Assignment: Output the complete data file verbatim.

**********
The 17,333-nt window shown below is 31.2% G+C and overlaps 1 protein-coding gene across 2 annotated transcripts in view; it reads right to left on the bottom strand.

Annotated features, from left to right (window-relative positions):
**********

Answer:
The 17,333-nt window shown below is 31.2% G+C and overlaps 1 protein-coding gene across 2 annotated transcripts in view; it reads right to left on the bottom strand.

Annotated features, from left to right (window-relative positions):